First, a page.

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Sharing Academic Research through Podcasting

3 June 2021 - In autumn 2020, early career researchers at the Trinity Long Room Hub created a podcast with the aim of providing a new format for public engagement with arts and humanities research. The series finale of The Hublic Sphere Podcast has now been released with reflections from the team on what it means to share academic research through podcasting.

For the past academic year, Dawn Seymour Klos, Siobhán Callaghan, Sahar Ahmed, Dr Claire Moriarty, Dr Lilith Acadia and Elizabeth Foley have been working with the Trinity Long Room Hub team to bring this project to the public and to highlight discussions and topics which address the overarching theme of ‘power’.

Across this 6-part series, the researchers interviewed academics, practitioners and activists across the world, looking at diverse topics such as political power and women in ancient Greece to conversations which explored the advocacy work of those seeking justice for women who spent time in the Magdalene Laundries in Ireland.

A final bonus episode of the podcast, released this week, reflects on the individual and group experience of creating a podcast. To celebrate the season finale, we asked the team to distill their key learnings from a year of podcasting.  

Six things we have learned from a year of podcasting:

  1. Be open to creatively engaging with themes that might not immediately seem relevant to your research; the themes that at first glance appear unrelated to your work may yield the most unexpected and rewarding results.
  1.  Listening to the expressions and experiences of others can radically change your outlook and approach to research and problem solving. We rarely dial down our inner dialogues enough to process information outside our established frames of reference.
  1. Knowledge can come from anywhere. As academics, we are trained to value certain kinds of knowledge, but we have so much to learn from people outside the Ivory Tower; we have a responsibility to bridge the gap.
  1. Trusting your colleague’s judgement and a shared vision for the podcast is vital, since a subset of the group will need to make decisions when others are on leave or under pressure. 
  1. Every idea can be explained and elucidated in simple, accessible language; every scholar’s academic training should include developing this skill. [bonus: Timekeeping is a skill more people should develop!]
  1. Wash your hands, wear a mask, and have a podcast posse on autodial.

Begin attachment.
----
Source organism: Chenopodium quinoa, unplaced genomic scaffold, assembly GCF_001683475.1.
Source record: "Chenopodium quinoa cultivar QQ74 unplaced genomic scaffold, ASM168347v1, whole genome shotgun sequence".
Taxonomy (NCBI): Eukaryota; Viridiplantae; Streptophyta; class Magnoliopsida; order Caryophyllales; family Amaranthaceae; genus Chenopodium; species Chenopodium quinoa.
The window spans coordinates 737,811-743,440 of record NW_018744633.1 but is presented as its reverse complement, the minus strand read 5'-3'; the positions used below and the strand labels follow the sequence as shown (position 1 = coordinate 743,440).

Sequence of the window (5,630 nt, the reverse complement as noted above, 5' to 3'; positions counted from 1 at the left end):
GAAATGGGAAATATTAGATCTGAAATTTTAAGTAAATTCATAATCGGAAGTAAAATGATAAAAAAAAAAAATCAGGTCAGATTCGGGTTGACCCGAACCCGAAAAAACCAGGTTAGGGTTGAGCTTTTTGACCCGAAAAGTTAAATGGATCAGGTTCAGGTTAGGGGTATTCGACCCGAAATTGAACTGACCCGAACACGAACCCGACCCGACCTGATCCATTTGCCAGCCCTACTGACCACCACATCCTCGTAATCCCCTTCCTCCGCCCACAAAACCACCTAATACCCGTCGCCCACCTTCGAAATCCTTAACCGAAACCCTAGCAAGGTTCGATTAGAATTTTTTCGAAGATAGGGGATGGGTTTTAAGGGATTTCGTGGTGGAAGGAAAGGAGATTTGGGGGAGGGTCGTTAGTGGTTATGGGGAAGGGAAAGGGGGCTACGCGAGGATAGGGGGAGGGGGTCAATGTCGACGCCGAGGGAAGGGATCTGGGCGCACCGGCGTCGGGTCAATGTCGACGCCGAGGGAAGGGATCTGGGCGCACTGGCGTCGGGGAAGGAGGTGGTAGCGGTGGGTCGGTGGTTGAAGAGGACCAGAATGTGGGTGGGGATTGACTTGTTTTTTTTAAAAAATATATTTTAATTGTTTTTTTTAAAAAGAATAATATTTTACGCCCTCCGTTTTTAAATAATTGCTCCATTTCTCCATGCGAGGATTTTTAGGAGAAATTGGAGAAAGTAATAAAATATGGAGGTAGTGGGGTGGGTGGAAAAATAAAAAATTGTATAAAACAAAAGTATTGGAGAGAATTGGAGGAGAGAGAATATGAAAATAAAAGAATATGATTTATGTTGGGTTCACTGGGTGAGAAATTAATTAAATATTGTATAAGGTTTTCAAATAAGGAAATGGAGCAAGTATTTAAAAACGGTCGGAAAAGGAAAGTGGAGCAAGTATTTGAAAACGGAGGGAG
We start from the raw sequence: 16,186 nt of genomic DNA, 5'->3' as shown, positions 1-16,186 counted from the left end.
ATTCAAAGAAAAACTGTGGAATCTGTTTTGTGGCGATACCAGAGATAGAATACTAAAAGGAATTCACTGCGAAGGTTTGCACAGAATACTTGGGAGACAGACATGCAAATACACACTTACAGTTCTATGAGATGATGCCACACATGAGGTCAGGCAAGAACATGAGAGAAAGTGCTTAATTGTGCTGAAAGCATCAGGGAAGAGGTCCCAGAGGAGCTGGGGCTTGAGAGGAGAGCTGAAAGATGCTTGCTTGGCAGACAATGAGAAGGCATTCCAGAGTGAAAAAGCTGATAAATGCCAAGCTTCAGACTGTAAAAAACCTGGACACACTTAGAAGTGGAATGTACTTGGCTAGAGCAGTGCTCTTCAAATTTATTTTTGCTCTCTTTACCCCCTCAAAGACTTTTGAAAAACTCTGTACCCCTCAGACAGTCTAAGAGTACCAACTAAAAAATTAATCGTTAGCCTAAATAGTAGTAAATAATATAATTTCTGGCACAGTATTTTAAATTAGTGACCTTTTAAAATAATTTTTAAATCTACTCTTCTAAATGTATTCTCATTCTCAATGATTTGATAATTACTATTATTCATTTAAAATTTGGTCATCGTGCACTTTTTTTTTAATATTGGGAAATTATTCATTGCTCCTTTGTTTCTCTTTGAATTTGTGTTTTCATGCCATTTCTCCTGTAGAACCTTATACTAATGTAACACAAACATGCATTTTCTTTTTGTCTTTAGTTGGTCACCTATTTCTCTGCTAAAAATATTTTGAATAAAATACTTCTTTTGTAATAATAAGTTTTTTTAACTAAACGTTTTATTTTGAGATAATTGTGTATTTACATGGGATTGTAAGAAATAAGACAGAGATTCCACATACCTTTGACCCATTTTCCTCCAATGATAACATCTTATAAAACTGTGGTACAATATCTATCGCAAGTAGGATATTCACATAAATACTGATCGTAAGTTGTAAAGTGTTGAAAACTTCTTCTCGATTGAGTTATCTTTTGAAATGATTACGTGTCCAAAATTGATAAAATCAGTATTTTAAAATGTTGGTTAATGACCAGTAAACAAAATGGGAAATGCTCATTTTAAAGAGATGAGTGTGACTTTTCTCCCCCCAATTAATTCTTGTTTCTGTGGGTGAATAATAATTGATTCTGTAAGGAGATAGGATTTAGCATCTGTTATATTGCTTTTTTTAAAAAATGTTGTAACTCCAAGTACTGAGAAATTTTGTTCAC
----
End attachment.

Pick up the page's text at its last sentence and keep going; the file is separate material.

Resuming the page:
The Hublic Sphere team would like to thank Professor Eve Patten and all of the staff at the Trinity Long Room Hub for their support and guidance in this project, which has been invaluable.

With thanks to The Hublic Sphere team:

Dawn Seymour Klos

Dawn is a PhD candidate in the Department of History at Trinity College Dublin. Her thesis 'The Black Widow of Breedon: Isolde Pantulf’s Life and Identity in England and Ireland, 1170-1230' examines women’s rights and the rise of feminism under thirteenth-century English Common Law. Dawn is passionate about public history, open access, and popular media. Follow Dawn on Twitter: @Medieval_Panda

Listen to Episode One: When Old Streets Speak: In Conversation with the Friends of Medieval Dublin

Dr Clare Moriarty

Clare is an Irish Research Council Postdoctoral Fellow at the Department of Philosophy at Trinity College Dublin. Her research is on the history and philosophy of mathematics in the early modern period. She is a Fellow for Public Philosophy at the Forum for Philosophy at LSE and has worked previously at Justice for Magdalenes Research, University College Dublin and King’s College London. Follow Clare on twitter @quiteclare

Listen to episode two: Justice for Magdalenes: Reflections on Power

Siobhán Callaghan

Siobhán is a PhD candidate in the  School of English at Trinity College Dublin. Her thesis explores the representation of childhood displacement in contemporary historical fiction for children about the Second World War and is funded by the Irish Research Council. She is interested in how the past is reimagined for the present and all things children’s literature. Follow Siobhán on Twitter: @SibCallaghan

Listen to episode three: Childhood Books: The Power(s) of Rereading

Sahar Ahmed

Sahar is a PhD candidate in the School of Law at Trinity College Dublin. Her research examines and offers a reinterpretation of the right to freedom of religion under International Human Rights Law and Islamic jurisprudence. Sahar is from Lahore, Pakistan, where she worked as a Barrister for many years, and between all the time spent in London and now, Dublin, she no longer knows what’s ‘home’. You can find Sahar on Twitter discussing race, feminism, religion, and the law. @saharisright

Listen to episode four: Radical Vulnerabilities: Identities, intersections, and reclaiming power in South Asia

Dr Lilith Acadia

Lillith is an Assistant Professor of Literary Studies at National Taiwan University (A.B. Smith College, PhD UC Berkeley) who recently completed a Marie Skłodowska-Curie Cofund Fellowship at the Trinity College Dublin Long Room Hub Arts & Humanities Research Institute. Follow Lillith on twitter @L_Acadia

Listen to episode five: From Security to Weaponization: the Power of Citizenship

Elizabeth Foley

Elizabeth Foley is a PhD candidate in the Department of Classics at Trinity College Dublin. Her doctoral project is on the political and economic histories of the Cycladic islands in the Hellenistic period and is funded by the Irish Research Council.

Listen to episode six: Women in Classical Athens


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